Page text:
5th January

Altogether nicer birding conditions and one or two different sightings to show for the day's efforts. Fifteen Pintail and a Great Northern Diver through off the Bill were additions to the more customary 14 Red-throated Divers on the move, whilst a rare visit to an off the beaten track part of Easton produced 15 Redwings and a Chiffchaff. Routine fare included the Common Scoter flock still off the Bill, the single Black Redstarts still at the Bill, Blacknor and Chiswell, the Blackcap at the Grove and the 4 Eider still in Portland Harbour.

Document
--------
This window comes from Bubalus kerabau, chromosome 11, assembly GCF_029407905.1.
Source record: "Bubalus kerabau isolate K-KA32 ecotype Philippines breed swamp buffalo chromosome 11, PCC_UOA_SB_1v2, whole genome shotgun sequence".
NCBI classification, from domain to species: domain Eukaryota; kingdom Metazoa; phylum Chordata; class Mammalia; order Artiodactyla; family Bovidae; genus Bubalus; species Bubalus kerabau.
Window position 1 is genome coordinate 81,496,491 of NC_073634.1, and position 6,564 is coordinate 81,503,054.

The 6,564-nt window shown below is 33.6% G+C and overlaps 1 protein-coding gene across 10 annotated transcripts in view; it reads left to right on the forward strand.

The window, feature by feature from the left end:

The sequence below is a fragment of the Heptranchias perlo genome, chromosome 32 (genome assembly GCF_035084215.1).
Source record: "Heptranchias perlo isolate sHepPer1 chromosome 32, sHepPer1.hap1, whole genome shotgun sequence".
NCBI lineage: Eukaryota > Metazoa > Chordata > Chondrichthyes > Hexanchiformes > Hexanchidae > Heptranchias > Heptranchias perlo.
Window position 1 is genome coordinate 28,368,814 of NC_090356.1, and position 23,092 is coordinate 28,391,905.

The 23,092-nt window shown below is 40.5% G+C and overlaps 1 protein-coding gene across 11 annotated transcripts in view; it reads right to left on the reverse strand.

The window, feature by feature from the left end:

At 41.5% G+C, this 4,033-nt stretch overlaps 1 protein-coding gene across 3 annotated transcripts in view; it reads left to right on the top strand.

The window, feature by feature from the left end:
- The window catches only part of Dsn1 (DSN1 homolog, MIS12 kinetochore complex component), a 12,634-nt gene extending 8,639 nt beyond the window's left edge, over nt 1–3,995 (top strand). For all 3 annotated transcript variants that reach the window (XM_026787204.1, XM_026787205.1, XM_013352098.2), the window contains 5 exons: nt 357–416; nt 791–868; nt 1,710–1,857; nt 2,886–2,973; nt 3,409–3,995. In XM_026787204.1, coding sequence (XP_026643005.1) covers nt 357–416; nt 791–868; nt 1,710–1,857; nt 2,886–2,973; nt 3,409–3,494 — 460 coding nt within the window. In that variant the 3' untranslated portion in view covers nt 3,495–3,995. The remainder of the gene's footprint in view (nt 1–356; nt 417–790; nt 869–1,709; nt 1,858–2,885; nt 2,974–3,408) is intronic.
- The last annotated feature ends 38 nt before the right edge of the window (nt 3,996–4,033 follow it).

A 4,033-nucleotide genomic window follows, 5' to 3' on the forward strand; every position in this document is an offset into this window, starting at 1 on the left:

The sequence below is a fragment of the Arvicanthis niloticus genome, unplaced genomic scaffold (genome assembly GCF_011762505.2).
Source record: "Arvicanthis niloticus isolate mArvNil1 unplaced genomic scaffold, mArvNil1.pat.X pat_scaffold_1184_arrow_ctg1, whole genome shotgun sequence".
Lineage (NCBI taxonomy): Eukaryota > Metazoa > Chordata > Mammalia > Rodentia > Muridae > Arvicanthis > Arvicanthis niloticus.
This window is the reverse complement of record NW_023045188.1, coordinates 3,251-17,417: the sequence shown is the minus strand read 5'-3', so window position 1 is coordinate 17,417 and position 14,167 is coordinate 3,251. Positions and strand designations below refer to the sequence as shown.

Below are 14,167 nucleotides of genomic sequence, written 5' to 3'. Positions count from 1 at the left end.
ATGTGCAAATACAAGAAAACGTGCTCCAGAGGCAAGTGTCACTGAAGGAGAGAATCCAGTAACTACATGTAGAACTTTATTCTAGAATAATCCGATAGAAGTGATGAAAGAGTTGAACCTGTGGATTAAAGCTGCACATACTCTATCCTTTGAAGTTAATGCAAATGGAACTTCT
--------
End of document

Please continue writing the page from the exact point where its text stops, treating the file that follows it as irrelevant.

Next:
By virtue of it being such a nice day we went for a longer weekend ramble than usual and visited all manner of obscure spots that don't get looked at from one month to the next let alone one day to the next. Apart from dwelling on what might be discovered in these places at migration times if folk broke new ground instead of just trailing around from one already known scarcity to the next we were struck by how incredibly abundant Robins are these days - they seemed to be literally everywhere we went and, assuming they behave there in the same manner they do in the vicinity of the Obs garden where each one looks to hold a discrete little winter territory, by extrapolation the island population at this time of year must be way into the many hundreds. It'd also be interesting to know where they all come from: none that we looked at seemed at all oddly-plumaged that might indicate really distant origin; the evidence from ringed birds at the Obs garden suggests that not only is the local breeding population resident (...the adults, at least) but that in winter various 'outsiders' appear that stick around for the whole season - in fact we have plenty of evidence of individuals returning winter after winter but have never yet had a recovery of one of these birds from wherever it is that they breed © Martin Cade: